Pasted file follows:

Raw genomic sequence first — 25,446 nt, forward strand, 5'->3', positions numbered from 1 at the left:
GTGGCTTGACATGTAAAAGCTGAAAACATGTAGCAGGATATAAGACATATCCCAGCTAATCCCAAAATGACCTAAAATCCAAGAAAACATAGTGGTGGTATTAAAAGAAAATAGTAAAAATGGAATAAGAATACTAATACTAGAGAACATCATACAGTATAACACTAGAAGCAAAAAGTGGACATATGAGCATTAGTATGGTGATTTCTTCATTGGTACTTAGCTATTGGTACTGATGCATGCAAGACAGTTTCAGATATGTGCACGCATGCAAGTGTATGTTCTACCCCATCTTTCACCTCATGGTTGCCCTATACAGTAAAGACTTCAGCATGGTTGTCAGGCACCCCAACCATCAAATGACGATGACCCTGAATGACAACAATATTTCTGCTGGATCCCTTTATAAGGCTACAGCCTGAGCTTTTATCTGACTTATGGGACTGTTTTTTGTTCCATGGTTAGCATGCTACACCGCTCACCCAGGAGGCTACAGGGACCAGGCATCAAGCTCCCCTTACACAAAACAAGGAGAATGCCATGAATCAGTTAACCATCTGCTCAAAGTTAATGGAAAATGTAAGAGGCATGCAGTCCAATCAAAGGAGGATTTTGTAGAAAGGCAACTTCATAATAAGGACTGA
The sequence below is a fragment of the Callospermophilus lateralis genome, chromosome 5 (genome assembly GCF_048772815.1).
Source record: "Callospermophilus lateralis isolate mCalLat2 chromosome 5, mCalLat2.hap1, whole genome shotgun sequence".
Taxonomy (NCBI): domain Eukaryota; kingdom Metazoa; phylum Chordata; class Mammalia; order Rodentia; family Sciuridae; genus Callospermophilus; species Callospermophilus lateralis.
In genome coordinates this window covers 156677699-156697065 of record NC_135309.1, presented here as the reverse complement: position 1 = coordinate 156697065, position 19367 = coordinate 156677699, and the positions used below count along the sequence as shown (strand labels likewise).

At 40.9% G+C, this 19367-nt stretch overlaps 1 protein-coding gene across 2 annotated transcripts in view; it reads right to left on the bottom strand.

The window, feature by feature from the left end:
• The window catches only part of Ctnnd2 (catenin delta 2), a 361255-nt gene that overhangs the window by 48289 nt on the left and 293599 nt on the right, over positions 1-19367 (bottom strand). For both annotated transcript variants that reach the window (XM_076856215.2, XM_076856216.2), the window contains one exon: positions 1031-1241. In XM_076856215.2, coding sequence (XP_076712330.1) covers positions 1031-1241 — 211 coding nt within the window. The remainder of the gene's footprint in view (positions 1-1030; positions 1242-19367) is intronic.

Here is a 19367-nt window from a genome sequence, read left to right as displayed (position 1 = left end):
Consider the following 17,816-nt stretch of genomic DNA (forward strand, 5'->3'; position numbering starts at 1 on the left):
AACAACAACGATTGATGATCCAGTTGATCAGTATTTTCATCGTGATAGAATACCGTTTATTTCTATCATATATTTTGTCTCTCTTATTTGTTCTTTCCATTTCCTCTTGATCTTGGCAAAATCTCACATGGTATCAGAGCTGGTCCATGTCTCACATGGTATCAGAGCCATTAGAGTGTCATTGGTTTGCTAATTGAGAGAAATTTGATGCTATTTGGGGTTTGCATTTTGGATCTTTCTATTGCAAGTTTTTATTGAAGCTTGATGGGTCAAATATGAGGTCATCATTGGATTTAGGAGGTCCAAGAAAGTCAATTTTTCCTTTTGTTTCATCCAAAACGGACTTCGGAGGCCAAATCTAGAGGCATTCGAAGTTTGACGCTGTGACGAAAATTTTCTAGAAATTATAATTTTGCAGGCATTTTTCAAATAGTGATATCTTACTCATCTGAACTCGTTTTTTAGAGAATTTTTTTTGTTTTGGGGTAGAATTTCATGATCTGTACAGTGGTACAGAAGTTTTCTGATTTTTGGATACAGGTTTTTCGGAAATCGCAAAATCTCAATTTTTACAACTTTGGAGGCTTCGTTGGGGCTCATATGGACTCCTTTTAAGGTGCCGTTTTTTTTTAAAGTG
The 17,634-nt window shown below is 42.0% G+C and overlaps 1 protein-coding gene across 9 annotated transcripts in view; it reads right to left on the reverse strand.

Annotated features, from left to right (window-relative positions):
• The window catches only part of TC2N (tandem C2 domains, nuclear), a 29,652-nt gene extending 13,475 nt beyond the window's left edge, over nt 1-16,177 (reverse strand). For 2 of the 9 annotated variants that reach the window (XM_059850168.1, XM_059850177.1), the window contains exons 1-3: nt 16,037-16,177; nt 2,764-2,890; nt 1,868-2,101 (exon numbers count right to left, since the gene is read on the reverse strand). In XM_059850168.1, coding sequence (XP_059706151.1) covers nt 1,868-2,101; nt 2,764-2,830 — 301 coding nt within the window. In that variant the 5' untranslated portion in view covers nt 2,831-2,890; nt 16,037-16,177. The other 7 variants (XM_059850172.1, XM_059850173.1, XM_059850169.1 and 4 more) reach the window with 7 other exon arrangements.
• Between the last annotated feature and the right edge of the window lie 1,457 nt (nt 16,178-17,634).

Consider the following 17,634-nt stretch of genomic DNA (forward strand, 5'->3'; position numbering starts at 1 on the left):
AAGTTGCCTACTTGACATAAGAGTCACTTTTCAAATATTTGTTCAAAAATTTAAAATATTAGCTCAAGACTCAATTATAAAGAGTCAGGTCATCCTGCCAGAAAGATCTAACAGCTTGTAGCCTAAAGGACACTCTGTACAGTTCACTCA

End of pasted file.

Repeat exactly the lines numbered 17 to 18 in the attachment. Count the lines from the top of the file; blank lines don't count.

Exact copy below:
Consider the following 17,634-nt stretch of genomic DNA (forward strand, 5'->3'; position numbering starts at 1 on the left):
AAGTTGCCTACTTGACATAAGAGTCACTTTTCAAATATTTGTTCAAAAATTTAAAATATTAGCTCAAGACTCAATTATAAAGAGTCAGGTCATCCTGCCAGAAAGATCTAACAGCTTGTAGCCTAAAGGACACTCTGTACAGTTCACTCA